There are many kind of films that make up the action adventure genre; but when it comes to massive blockbusters, there is nothing more destructive than a disaster movie. Since the 1970’s, this movie type has risen featuring the likes of volcanoes or tornadoes as the center of attention. However, no matter the disaster, these blockbusters tend to follow the same pattern. The latest edition to this genre uses one the most common type of disasters: the Earthquake. The destination of this earthquake is California and the film is San Andreas. Directed by Brad Peyton, San Andreas warned moviegoers of the cataclysmic event and raised the question just where would viewers be when this earthquake hit. So did San Andreas shake things up or was this blockbuster a disaster a different variety?
San Andreas follows Fire Department helicopter pilot Ray Gaines (Dwayne “The Rock” Johnson). Going through a divorce with his wife Emma (Carla Gugino), Ray hopes to have a relaxing weekend with his daughter Blake (Alexandra Daddario). Unfortunately after things do not go according to plan, things get worse for Ray as California is struck by a massive earthquake. After the first shock, Ray springs into action and manages to save his ex-wife. However Ray’s work is not done as he and Emma have to save Blake from a collapsing San Francisco.
As I stated, disaster movies like to follow similar patterns; particularly in their stories. San Andreas not only keeps to the statuesque of this genre, but it follows the disaster movie playbook down to the letter. From the hero’s conflict to the struggle of survival, the plot to San Andreas does nothing new for this story type. I suppose it only made sense for San Andreas to stick to the formula. However I could not help but feel aggravated with the film’s plot. It was not the fact that the story was simple, but rather that it was just underwhelming. Not only have the film’s plot points been done time and again, but the execution of these moments was beyond lackluster. Not mention the story had some plot holes such as Dr. Lawrence Hayes (Paul Giamatti) forewarning of the event being ignored as the plot states. The story to San Andreas was not the worst I have ever seen, but it certainly left nothing to the imagination.
Like the plot to San Andreas, the characters to this film followed the disaster movie formula; but they too were underwhelming. This is not to say that the performances were bad. Though it was not his best performance, Dwayne Johnson still brought his sense of charisma to the role of Ray. Along with The Rock bringing some effort was Carla Gugino, Alexandra Daddario and Paul Giammati who provided solid performances. Yet while the performances were good, there was not much to make these characters interesting. It did not help matter that the supporting characters were definitely lacking; with the exception of Ben and Ollie Taylor (Hugo Johnson-Burt and Art Parkinson). No bigger example of this was Ioan Grufford as Emma’s boyfriend Daniel Riddick. Evidently Daniel was supposed to be the movie’s jerk. I say evidently because his cruel side came out of nowhere and had no bearing to the overall plot. So while the actors did their best, it just was not enough to get around the matter of compelling characters.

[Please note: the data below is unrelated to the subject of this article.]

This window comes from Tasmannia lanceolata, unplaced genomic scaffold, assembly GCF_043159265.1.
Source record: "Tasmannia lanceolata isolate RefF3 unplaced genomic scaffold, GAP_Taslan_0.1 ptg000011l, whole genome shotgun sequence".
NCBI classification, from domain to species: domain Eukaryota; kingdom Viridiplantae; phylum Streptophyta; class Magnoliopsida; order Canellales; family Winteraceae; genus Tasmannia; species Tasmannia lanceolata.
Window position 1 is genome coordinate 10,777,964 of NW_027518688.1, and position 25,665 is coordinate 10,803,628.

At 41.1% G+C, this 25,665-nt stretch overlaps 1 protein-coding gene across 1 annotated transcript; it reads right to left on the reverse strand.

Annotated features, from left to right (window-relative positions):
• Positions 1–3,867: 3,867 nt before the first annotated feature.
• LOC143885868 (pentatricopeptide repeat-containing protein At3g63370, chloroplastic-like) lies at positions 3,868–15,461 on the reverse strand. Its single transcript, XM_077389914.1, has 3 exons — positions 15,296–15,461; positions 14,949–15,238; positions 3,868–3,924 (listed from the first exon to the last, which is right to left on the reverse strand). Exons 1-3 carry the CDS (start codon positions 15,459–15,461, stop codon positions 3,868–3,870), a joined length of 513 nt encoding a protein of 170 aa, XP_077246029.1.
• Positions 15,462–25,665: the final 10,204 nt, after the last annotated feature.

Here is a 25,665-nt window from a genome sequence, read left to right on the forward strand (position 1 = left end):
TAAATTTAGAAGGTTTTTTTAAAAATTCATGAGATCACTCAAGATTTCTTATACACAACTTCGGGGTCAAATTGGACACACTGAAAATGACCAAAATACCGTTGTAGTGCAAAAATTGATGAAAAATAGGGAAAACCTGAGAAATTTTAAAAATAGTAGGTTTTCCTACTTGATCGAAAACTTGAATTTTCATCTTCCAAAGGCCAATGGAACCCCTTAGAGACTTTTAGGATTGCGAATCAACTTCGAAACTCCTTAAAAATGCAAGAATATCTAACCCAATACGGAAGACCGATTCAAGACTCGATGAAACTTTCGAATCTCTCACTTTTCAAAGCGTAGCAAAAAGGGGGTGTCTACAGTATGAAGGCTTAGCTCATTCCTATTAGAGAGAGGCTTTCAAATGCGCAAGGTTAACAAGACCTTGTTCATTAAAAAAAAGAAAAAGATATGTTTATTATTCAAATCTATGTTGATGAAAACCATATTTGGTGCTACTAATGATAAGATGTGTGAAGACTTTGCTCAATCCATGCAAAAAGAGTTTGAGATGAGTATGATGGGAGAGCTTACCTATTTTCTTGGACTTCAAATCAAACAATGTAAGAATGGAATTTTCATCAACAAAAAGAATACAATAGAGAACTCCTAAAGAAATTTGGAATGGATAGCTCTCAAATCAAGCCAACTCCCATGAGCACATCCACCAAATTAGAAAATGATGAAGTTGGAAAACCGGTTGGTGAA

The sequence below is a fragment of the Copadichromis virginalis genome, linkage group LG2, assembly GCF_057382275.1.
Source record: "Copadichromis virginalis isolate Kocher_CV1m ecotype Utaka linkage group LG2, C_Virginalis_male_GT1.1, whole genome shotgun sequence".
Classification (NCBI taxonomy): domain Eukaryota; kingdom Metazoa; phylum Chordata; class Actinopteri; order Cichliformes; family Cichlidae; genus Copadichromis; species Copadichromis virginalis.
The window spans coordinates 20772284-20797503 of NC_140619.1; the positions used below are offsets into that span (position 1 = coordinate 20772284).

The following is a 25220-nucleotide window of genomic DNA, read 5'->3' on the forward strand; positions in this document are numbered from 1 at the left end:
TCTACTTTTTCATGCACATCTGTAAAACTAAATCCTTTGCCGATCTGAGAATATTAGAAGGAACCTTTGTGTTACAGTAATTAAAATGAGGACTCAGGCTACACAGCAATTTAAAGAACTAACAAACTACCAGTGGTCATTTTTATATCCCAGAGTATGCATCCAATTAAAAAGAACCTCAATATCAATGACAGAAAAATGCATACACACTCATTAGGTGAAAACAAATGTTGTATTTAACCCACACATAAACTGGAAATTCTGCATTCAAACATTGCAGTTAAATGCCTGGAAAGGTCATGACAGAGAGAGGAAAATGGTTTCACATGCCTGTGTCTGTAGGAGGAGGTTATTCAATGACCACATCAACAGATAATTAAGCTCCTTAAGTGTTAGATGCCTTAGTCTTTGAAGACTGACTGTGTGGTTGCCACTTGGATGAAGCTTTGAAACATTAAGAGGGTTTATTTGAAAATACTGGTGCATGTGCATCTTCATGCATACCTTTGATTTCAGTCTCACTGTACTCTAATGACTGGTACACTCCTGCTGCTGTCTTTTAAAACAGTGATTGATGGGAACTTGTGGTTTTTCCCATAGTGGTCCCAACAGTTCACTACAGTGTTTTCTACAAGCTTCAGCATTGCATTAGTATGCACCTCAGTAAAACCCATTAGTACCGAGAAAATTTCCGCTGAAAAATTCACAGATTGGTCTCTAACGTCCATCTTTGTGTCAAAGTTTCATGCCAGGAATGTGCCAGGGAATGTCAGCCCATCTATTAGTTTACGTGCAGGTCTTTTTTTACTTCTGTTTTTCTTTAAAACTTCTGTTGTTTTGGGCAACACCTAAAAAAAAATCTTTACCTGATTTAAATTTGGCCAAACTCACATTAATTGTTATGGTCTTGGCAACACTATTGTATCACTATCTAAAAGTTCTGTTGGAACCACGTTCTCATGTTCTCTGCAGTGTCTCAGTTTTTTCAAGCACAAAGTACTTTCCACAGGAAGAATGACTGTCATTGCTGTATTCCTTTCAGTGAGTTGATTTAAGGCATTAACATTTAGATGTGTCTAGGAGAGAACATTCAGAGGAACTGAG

Being a disaster movie, it was expected for San Andreas to have massive scenes of destruction; which it did. However, these big time scenes were not at the least awe inspiring. The filmmakers certainly attempt to makes these moments memorable; and some of the scenes were effective. However, the mass destruction had nothing to offer. Surprisingly a sequence of Ray and Emma jumping out of a plane was more compelling. What does that say? It did not help matters that the effects, while decent, were not the best that a disaster movie could offer.
Perhaps if you are a diehard disaster film fan then you may find some enjoyment from San Andreas. However this blockbuster does nothing for me. While the performances were good and the film had a few exciting moments, the film suffers from the stereotypes that make up this genre. Even with an event of this scale, San Andreas barely makes a tremor.